The Real Reasons Jay Walder Resigned
THE COMMUTE (Special Edition): Since I have been writing The Commute, I really haven’t said anything really bad about Jay Walder. In fact, I have complimented him several times. I gave him credit for being the first MTA Chairman to admit that the MTA could be doing a better job managing its money and eliminating waste. I have also given him credit for attending some of the public hearings last year for the massive service cuts he instituted due to Albany stealing dedicated funds for mass transit. He was sensitive to the concerns he heard and vowed that these would be the last major service cuts.
But now that he will be leaving, none of his promises matter anymore. If you want to read about Walder’s accomplishments during his short tenure, you have come to the wrong place. You can read about the money he saved, the new projects he initiated, and the reactions to his departure elsewhere. Ben Kabak at SecondAvenueSagas.com wrote a fine summary.
Now that he will be leaving, he’s shown his true colors. His promises no longer matter, and he has betrayed us.
One thing I do not agree with is the assertion that he has restored credibility to the MTA. I do not know anyone who believes that the agency is any more credible today than it was two years ago, before he assumed the helm.
However, everyone (except the unions) seems to agree that now is probably the worst time for him to leave, when the MTA has a $250 million operating gap, and the future of the capital budget is uncertain.
Walder has been a big promoter of new technology: countdown clocks, replacing The MetroCard with a Smart Card, providing real time bus information, et cetera. Now all those programs are in jeopardy. I have little faith that his replacement will be better, especially if Governor Cuomo chooses to replace him with one of his friends from the banking or real estate industries where most of the previous MTA chairmen have come from. At least Walder was transit knowledgeable to some degree. I do not believe that he was the major problem at the MTA.
Previous MTA Chairmen
The last MTA chairman with a transit background prior to Walder was Peter Stangl in the 1980s. Stangl and David Gunn, the New York City Transit Authority President who he hired, were responsible for turning the subways and buses around from the dismal days of the 1970s when subway cars were breaking down every 6,000 miles and there was a chronic bus shortage. Today, that number is something like every 150,000 miles and we have a fairly new and reliable bus fleet.
Aside from Stangl and Walder, none of the other MTA chairmen provided real leadership or showed interest in improving the transit system. They owed their allegiance to the real estate and banking industries, not the riding public.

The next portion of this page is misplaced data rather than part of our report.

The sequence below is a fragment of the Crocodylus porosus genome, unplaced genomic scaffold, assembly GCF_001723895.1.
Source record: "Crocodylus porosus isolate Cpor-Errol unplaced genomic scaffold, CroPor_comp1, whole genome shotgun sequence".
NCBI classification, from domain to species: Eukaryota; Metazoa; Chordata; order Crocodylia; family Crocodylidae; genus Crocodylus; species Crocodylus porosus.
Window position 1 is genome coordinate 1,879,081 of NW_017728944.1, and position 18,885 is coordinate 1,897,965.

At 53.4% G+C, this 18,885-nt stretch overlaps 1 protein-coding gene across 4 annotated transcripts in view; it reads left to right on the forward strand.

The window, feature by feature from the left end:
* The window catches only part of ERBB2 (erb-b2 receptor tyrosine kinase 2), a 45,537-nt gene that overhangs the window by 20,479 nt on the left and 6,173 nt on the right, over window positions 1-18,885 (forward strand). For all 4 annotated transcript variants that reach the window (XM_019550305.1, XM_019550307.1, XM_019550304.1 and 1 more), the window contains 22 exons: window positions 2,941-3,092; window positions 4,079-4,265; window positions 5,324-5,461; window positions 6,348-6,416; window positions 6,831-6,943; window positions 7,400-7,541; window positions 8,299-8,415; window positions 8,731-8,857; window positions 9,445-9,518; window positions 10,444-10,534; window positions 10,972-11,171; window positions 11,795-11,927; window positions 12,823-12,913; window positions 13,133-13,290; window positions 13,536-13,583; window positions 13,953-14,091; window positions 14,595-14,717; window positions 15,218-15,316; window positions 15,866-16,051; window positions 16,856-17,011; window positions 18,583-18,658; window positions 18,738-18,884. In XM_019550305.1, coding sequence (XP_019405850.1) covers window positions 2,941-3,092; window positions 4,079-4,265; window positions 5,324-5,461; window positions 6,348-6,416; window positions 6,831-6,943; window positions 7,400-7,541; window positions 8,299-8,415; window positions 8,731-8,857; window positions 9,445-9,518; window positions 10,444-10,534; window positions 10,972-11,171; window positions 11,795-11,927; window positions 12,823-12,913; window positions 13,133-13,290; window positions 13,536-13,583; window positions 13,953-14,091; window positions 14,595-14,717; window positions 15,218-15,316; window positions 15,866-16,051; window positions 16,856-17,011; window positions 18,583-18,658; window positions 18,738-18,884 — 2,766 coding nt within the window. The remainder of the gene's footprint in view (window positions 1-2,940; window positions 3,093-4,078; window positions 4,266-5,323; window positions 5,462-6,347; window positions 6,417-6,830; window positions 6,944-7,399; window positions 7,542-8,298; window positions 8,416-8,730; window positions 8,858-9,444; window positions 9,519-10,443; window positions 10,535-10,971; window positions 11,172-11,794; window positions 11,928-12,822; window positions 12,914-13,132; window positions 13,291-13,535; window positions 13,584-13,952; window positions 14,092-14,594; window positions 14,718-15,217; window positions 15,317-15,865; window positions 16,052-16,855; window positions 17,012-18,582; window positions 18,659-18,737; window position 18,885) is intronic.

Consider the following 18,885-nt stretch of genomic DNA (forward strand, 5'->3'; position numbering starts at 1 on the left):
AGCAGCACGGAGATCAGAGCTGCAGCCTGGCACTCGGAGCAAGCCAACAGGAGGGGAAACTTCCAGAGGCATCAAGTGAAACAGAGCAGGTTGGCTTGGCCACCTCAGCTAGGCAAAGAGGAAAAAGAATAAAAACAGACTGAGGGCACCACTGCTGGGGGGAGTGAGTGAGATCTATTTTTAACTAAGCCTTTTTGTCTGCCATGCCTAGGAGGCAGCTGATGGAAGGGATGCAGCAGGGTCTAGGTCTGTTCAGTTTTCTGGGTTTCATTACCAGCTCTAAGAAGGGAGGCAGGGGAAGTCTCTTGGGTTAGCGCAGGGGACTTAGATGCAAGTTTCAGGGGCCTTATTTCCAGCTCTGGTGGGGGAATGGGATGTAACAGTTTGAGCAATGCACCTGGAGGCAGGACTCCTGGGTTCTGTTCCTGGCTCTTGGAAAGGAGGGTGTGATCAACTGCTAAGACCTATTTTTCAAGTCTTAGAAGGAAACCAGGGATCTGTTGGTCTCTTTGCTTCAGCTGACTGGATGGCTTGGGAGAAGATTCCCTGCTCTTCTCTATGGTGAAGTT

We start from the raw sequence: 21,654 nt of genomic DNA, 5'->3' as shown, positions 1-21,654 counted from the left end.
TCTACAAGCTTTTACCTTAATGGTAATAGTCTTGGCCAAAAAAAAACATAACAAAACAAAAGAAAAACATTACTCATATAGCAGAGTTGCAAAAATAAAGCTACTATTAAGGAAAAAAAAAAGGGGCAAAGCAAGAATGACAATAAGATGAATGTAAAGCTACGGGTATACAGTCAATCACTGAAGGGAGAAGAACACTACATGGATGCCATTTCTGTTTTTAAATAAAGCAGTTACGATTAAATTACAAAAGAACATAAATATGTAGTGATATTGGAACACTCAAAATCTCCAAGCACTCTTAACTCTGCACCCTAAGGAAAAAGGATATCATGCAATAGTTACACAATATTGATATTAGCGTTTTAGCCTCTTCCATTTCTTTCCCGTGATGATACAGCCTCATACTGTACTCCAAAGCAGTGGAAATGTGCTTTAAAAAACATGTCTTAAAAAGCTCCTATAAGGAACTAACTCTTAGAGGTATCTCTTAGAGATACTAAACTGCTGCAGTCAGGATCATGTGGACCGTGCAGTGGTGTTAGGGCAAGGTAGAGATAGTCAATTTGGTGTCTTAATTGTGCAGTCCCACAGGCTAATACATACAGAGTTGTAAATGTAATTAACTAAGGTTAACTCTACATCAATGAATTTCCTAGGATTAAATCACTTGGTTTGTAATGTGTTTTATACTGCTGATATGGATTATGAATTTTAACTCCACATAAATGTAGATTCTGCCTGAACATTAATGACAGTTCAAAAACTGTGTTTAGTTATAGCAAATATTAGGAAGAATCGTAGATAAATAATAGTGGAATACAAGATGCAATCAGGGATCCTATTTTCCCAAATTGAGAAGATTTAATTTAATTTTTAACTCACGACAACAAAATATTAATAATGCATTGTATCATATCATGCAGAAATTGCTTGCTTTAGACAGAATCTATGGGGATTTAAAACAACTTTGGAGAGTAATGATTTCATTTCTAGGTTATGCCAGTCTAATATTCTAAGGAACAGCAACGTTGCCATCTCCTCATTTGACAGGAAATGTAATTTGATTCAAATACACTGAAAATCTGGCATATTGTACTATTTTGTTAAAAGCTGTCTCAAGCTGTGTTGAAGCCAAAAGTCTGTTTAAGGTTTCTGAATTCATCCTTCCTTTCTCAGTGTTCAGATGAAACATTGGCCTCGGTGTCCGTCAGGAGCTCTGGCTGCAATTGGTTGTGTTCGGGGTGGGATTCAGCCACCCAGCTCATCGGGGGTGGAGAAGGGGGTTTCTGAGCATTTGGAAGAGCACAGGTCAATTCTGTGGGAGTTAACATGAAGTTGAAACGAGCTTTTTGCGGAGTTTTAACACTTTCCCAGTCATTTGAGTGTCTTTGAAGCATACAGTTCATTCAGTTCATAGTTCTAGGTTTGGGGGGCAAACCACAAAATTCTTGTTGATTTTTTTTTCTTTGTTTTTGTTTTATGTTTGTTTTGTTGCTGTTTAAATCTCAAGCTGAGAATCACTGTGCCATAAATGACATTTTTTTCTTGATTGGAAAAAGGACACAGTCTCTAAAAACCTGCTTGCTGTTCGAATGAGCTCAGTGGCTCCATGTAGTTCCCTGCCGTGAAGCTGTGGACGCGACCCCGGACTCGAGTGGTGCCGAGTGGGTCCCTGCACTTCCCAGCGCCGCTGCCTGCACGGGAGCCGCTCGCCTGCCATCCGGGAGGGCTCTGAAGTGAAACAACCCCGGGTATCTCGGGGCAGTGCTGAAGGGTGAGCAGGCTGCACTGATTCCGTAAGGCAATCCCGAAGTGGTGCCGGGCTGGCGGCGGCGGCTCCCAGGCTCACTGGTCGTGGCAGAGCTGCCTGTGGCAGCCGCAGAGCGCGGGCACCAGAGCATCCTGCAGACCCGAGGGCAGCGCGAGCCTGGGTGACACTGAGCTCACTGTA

Another reason why the MTA floundered under the other MTA chairmen or NYCTA presidents, is that none of them were there long enough to make a real difference. Until Stangl and Gunn, the average turnover was every two or three years. It takes that amount of time just to get acclimated to the job. You must stay longer to see your projects through. Gunn and his successor, Alan Kiepper were able to accomplish much because each of them stayed about seven years, not two, although Kiepper merely maintained the initiatives Gunn put in place.
Still, I give Stangl and Gunn most of the credit for putting the MTA on the right track. Stangl was an advocate of customer service, unlike Walder who’s only goals are reducing the deficit and bringing new technology to the MTA. Stangl also put his money where his mouth was.
After being ejected from Operations Planning in 1982, I unsuccessfully attempted to return for the following five years. I submitted 14 job applications, not receiving a single interview or even an acknowledgment that my job applications were received. So I wrote a letter to Stangl enclosing my resume and all 14 job applications for which I applied and asking what type of customer service is being provided when no one can even show the courtesy of acknowledging the receipt of a resume? If this is how employees are treated, can customers be treated any better?
I received an immediate response that he arranged a job interview for me. However, the first words that came out of the mouth of the Director of Operations Planning at the interview was, “I’m only interviewing you because Peter Stangl said that I have to, but I have no intentions of hiring you.” My only regret is that I never wrote back to Stangl relaying that information.